Beer is a pillar of the Czech nation. (If there were 3 pillars in all, I’d say the other two are: 1) dumplings and 2) a healthy dose of skepticism.) Before moving to Prague I had no idea how important it is (I always thought of Germany as the beer capital of the world) but as it turns out, the Czech Republic drinks more beer per capita than any other country in the world. That’s more than the Irish. And since moving here, I’ve been doing my very best to help sustain this statistic.
In 2011, the country produced over 20 million hectoliters of beer, placing the Czech Republic as the 15th largest producer in the world. Not bad for a country that could fit inside the United States 122 times. There are over 40 industrial breweries in the Czech Republic and over 70 medium-sized and small breweries, mainly family owned.
Among the largest breweries is Velkopopovicky Kozel, although it certainly doesn’t feel that way when you visit the tiny town situated about 30km outside of Prague. Beer has been brewed on the settlement where the Kozel brewery now resides since the 16th century, however today’s brewery started its production in 1874.
A Travelove testing trip took me to the brewery to tour the buildings and grounds of this famous Czech lager. This was not your average brewery tour. I’ve been to approximately a bazillion breweries and wineries all over the globe and I’ll go out on a limb and say that this one was, hands-down, the best I’ve ever done.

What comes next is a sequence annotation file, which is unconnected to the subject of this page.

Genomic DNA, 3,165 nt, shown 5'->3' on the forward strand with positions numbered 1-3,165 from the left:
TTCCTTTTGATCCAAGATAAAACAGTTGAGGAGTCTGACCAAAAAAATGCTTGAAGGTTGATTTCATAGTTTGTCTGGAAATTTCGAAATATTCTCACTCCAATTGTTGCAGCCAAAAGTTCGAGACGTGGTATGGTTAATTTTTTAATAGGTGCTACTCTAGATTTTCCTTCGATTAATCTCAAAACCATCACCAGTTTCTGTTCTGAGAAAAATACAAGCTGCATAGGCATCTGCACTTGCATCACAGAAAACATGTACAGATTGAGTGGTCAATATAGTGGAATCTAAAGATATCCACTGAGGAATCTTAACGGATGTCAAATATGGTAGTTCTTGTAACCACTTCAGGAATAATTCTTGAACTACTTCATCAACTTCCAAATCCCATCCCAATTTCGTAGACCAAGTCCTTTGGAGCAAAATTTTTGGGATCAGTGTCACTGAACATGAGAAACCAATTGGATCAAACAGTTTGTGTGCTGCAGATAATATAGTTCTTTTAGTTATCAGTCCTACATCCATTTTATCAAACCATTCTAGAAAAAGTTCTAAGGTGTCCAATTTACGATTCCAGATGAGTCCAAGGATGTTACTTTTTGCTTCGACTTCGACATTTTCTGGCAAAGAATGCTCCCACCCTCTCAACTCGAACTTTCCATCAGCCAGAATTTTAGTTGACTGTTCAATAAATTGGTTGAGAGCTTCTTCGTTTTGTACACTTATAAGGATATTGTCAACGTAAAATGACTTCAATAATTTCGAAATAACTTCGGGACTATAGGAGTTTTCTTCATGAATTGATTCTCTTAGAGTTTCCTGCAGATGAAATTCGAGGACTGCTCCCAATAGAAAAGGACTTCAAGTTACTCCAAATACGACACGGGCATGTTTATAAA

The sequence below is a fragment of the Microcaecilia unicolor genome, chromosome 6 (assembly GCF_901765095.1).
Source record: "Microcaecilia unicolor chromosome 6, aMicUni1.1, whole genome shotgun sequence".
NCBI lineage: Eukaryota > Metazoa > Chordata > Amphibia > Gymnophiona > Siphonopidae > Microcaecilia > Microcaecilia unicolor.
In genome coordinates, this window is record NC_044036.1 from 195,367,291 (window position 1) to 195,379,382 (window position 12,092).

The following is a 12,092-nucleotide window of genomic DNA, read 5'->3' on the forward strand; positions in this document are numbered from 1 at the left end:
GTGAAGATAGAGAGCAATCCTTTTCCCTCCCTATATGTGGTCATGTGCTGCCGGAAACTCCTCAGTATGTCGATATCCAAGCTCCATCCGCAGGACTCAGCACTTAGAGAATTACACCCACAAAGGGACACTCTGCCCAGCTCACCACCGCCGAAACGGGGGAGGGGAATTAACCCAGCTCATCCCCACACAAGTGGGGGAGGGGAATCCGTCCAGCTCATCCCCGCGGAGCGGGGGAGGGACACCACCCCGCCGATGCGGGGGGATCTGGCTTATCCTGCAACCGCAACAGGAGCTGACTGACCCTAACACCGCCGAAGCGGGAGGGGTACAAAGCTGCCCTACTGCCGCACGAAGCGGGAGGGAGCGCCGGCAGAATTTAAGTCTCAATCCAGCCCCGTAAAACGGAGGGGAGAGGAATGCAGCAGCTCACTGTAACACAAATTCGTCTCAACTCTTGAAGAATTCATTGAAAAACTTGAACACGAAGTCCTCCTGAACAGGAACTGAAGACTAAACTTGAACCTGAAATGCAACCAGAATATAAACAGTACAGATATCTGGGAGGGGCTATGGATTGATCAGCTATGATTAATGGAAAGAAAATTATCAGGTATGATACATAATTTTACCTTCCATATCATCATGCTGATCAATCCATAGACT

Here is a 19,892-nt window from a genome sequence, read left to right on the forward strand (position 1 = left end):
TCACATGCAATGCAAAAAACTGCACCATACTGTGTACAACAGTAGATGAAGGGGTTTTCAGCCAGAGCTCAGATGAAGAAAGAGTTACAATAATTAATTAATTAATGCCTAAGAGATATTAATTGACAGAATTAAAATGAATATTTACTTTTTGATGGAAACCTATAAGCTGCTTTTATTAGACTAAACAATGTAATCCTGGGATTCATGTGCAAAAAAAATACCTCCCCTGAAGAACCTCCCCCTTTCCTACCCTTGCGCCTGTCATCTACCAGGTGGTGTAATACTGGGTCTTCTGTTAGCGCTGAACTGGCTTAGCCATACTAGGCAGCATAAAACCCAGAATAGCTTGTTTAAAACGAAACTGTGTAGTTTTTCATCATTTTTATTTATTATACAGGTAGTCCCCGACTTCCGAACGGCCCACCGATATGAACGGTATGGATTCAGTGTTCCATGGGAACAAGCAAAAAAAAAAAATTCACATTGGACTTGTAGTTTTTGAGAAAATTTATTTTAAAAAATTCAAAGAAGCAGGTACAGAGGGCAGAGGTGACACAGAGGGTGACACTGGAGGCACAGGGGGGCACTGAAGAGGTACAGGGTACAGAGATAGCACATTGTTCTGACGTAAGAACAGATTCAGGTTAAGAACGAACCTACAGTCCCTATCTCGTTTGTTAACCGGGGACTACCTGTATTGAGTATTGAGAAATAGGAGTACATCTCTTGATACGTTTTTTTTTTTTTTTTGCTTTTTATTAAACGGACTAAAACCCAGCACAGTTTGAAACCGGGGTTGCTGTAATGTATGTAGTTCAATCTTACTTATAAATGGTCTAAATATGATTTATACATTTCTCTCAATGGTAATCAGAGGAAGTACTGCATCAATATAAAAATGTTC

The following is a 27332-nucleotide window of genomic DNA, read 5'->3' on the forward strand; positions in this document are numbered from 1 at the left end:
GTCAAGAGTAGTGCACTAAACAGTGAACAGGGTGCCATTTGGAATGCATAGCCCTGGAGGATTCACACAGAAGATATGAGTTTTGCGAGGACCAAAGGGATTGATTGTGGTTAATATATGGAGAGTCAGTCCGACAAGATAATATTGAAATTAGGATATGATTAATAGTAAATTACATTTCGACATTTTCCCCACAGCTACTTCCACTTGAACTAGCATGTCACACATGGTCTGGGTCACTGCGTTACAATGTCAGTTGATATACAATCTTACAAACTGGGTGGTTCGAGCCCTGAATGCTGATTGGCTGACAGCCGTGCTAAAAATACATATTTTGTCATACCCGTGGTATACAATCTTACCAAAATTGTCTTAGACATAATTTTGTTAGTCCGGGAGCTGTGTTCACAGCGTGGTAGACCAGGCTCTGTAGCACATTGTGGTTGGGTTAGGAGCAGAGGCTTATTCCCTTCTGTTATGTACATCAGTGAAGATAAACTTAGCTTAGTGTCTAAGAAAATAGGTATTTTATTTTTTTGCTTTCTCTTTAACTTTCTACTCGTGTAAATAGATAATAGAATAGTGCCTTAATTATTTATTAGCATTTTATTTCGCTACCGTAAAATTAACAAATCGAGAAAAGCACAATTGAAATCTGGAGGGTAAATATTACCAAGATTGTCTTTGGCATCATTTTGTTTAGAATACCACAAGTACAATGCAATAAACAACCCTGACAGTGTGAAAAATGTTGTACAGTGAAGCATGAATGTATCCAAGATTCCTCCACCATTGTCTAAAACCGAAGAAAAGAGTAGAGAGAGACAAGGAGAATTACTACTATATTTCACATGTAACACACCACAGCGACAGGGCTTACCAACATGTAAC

We were greeted by the Brewmaster who showed us how the beer is made and explained the brand’s rich history from its time of purchase in the late 19th century by Baron Frantisek Ringhoffer, through the First and Second World Wars and communism, when the brewery was nationalized, to the early 1990s when the brewery again achieved its independence. We washed down our good dose of history with some tasty samples of different Kozel products along the way.
The highlight of the tour came near the end when we were given lessons on how to pour Kozel properly from the draught taps. We were given a demonstration on the importance of foam (it’s a scientific process really, I had no idea) and lots of practice. And since practicing means pouring lots of beers, you are then left with… lots of beers to drink! Huzzah!
A goaty encounter
Our final stop on the tour took us to meet Olda the billy goat, Kozel’s famous mascot (in Czech, “kozel” is the word for “goat”). He’s a feisty fellow that loves a good scratch between the horns. I’d be remiss, however, not to warn you that Olda, uh… how do I put this delicately?
He smells. Like a barnyard.
Think of the smelliest goat cheese you’ve ever had and times it by 100. Odoriferous Olda he should be called. After scratching his head for a minute or two he took it upon himself to sneeze on me. It wasn’t until I had walked away from his enclosure that I noticed that his sneeze sprayed some kind of white goo all over my jacket, pants, handbag, etc. It took a few washings to get the goat smell completely out. And my companions gave me a wide berth at dinner that night. So take it from me, admire Olda from afar.
Don’t go it alone!
The Kozel brewery does offer basic guided tours of the brewery that you can set up on your own, but is working specially with Travelove to offer our guests a unique tour with the Brewmaster (the basic tours only have tour guides and don’t include all you get to see on the individualized tours we organize, like the lesson on how to pour a Czech beer properly – the best part!). It makes all the difference in the world, really.
The visit to the Kozel brewery is part of the Fall in Love with Prague trip – look for “Learn to Pour Czech Beer”